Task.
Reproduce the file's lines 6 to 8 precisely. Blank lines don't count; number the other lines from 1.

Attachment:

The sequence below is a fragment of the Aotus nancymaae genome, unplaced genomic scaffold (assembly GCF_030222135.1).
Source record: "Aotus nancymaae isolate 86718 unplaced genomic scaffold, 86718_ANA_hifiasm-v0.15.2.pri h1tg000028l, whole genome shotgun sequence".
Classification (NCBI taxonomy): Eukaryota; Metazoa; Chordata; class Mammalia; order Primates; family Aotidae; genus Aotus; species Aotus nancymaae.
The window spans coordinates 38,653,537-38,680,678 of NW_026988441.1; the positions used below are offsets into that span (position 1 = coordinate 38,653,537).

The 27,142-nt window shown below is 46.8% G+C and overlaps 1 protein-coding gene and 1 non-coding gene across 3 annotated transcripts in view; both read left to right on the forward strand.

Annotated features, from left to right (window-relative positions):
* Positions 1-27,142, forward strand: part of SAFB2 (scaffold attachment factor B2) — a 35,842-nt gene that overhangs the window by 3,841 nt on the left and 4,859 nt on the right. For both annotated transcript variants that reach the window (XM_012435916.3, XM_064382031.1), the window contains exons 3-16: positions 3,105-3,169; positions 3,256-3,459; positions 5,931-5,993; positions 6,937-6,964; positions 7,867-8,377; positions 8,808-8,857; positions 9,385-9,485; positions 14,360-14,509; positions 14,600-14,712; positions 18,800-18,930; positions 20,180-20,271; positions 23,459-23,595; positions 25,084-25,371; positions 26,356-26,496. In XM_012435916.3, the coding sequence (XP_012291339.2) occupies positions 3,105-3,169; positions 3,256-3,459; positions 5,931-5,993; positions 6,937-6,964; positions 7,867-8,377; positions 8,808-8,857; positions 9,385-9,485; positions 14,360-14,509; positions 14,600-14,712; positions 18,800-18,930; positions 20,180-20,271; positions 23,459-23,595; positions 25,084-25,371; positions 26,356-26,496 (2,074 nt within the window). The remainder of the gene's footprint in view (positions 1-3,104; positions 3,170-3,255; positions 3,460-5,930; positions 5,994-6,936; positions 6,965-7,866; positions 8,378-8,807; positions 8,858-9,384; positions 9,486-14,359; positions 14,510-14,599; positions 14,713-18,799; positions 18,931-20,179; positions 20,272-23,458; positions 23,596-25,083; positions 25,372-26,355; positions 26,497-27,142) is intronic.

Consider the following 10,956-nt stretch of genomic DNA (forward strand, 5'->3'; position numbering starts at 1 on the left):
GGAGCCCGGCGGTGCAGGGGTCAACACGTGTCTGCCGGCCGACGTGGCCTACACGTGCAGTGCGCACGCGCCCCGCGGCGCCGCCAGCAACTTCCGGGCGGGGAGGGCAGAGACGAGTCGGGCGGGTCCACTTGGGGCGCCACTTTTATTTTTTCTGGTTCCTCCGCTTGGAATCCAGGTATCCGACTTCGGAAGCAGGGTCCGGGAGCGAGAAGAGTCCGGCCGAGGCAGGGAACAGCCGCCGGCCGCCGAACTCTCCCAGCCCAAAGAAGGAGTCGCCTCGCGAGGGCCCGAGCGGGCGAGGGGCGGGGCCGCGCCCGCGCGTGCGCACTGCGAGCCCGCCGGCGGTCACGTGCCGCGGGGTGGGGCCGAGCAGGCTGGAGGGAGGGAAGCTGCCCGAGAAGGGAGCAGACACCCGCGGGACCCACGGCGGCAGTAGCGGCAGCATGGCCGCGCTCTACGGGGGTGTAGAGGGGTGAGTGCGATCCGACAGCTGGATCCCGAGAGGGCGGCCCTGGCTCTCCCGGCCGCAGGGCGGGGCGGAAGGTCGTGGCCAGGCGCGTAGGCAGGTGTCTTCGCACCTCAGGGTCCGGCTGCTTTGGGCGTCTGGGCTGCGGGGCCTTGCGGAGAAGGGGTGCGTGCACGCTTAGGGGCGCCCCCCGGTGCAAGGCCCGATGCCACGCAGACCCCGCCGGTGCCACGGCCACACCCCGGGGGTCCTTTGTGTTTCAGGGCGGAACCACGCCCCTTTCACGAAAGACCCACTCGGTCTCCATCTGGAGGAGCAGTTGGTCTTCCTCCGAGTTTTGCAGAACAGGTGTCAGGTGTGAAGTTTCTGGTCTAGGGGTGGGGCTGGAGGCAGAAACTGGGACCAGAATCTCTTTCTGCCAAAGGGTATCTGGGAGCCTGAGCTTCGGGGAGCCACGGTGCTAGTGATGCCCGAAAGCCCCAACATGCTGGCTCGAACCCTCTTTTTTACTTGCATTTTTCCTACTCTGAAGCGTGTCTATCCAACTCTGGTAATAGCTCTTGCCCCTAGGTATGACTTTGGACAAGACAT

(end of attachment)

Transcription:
Annotated features, from left to right (window-relative positions):
* Positions 1-27,142, forward strand: part of SAFB2 (scaffold attachment factor B2) — a 35,842-nt gene that overhangs the window by 3,841 nt on the left and 4,859 nt on the right. For both annotated transcript variants that reach the window (XM_012435916.3, XM_064382031.1), the window contains exons 3-16: positions 3,105-3,169; positions 3,256-3,459; positions 5,931-5,993; positions 6,937-6,964; positions 7,867-8,377; positions 8,808-8,857; positions 9,385-9,485; positions 14,360-14,509; positions 14,600-14,712; positions 18,800-18,930; positions 20,180-20,271; positions 23,459-23,595; positions 25,084-25,371; positions 26,356-26,496. In XM_012435916.3, the coding sequence (XP_012291339.2) occupies positions 3,105-3,169; positions 3,256-3,459; positions 5,931-5,993; positions 6,937-6,964; positions 7,867-8,377; positions 8,808-8,857; positions 9,385-9,485; positions 14,360-14,509; positions 14,600-14,712; positions 18,800-18,930; positions 20,180-20,271; positions 23,459-23,595; positions 25,084-25,371; positions 26,356-26,496 (2,074 nt within the window). The remainder of the gene's footprint in view (positions 1-3,104; positions 3,170-3,255; positions 3,460-5,930; positions 5,994-6,936; positions 6,965-7,866; positions 8,378-8,807; positions 8,858-9,384; positions 9,486-14,359; positions 14,510-14,599; positions 14,713-18,799; positions 18,931-20,179; positions 20,272-23,458; positions 23,596-25,083; positions 25,372-26,355; positions 26,497-27,142) is intronic.

Consider the following 10,956-nt stretch of genomic DNA (forward strand, 5'->3'; position numbering starts at 1 on the left):